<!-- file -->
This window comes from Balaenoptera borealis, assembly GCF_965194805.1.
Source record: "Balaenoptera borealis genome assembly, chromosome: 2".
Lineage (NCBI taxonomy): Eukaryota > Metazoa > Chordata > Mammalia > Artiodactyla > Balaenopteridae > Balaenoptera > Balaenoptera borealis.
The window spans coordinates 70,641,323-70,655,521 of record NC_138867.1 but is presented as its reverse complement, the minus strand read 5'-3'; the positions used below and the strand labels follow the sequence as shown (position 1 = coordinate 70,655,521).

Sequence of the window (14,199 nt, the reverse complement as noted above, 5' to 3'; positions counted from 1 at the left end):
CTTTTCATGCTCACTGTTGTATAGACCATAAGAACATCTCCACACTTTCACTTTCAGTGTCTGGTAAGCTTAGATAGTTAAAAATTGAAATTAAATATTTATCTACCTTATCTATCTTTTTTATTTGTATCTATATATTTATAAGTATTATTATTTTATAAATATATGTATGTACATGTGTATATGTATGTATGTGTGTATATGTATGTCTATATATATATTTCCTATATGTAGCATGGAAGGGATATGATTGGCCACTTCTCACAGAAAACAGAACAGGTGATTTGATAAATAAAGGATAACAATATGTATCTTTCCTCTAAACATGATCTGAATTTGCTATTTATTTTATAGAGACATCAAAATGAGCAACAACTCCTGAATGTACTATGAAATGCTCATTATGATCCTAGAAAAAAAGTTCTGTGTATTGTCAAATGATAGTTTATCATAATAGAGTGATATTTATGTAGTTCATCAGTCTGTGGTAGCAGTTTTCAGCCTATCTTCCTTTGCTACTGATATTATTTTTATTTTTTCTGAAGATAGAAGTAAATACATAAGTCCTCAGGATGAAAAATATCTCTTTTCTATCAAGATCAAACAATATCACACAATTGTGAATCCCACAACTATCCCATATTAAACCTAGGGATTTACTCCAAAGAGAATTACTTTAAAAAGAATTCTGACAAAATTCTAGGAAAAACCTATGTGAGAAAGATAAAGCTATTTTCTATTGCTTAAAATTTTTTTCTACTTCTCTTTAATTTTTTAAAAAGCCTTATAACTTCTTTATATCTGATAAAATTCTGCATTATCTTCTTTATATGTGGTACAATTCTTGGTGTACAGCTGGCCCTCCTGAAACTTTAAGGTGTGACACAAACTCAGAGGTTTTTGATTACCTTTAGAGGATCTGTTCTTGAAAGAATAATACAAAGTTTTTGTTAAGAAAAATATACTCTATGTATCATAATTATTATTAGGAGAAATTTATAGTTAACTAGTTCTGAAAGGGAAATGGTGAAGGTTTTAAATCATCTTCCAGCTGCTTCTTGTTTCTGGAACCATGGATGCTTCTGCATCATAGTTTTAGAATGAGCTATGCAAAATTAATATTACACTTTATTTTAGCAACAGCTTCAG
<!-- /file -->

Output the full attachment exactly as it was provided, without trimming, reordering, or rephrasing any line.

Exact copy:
This window comes from Balaenoptera borealis, assembly GCF_965194805.1.
Source record: "Balaenoptera borealis genome assembly, chromosome: 2".
Lineage (NCBI taxonomy): Eukaryota > Metazoa > Chordata > Mammalia > Artiodactyla > Balaenopteridae > Balaenoptera > Balaenoptera borealis.
The window spans coordinates 70,641,323-70,655,521 of record NC_138867.1 but is presented as its reverse complement, the minus strand read 5'-3'; the positions used below and the strand labels follow the sequence as shown (position 1 = coordinate 70,655,521).

Sequence of the window (14,199 nt, the reverse complement as noted above, 5' to 3'; positions counted from 1 at the left end):
CTTTTCATGCTCACTGTTGTATAGACCATAAGAACATCTCCACACTTTCACTTTCAGTGTCTGGTAAGCTTAGATAGTTAAAAATTGAAATTAAATATTTATCTACCTTATCTATCTTTTTTATTTGTATCTATATATTTATAAGTATTATTATTTTATAAATATATGTATGTACATGTGTATATGTATGTATGTGTGTATATGTATGTCTATATATATATTTCCTATATGTAGCATGGAAGGGATATGATTGGCCACTTCTCACAGAAAACAGAACAGGTGATTTGATAAATAAAGGATAACAATATGTATCTTTCCTCTAAACATGATCTGAATTTGCTATTTATTTTATAGAGACATCAAAATGAGCAACAACTCCTGAATGTACTATGAAATGCTCATTATGATCCTAGAAAAAAAGTTCTGTGTATTGTCAAATGATAGTTTATCATAATAGAGTGATATTTATGTAGTTCATCAGTCTGTGGTAGCAGTTTTCAGCCTATCTTCCTTTGCTACTGATATTATTTTTATTTTTTCTGAAGATAGAAGTAAATACATAAGTCCTCAGGATGAAAAATATCTCTTTTCTATCAAGATCAAACAATATCACACAATTGTGAATCCCACAACTATCCCATATTAAACCTAGGGATTTACTCCAAAGAGAATTACTTTAAAAAGAATTCTGACAAAATTCTAGGAAAAACCTATGTGAGAAAGATAAAGCTATTTTCTATTGCTTAAAATTTTTTTCTACTTCTCTTTAATTTTTTAAAAAGCCTTATAACTTCTTTATATCTGATAAAATTCTGCATTATCTTCTTTATATGTGGTACAATTCTTGGTGTACAGCTGGCCCTCCTGAAACTTTAAGGTGTGACACAAACTCAGAGGTTTTTGATTACCTTTAGAGGATCTGTTCTTGAAAGAATAATACAAAGTTTTTGTTAAGAAAAATATACTCTATGTATCATAATTATTATTAGGAGAAATTTATAGTTAACTAGTTCTGAAAGGGAAATGGTGAAGGTTTTAAATCATCTTCCAGCTGCTTCTTGTTTCTGGAACCATGGATGCTTCTGCATCATAGTTTTAGAATGAGCTATGCAAAATTAATATTACACTTTATTTTAGCAACAGCTTCAG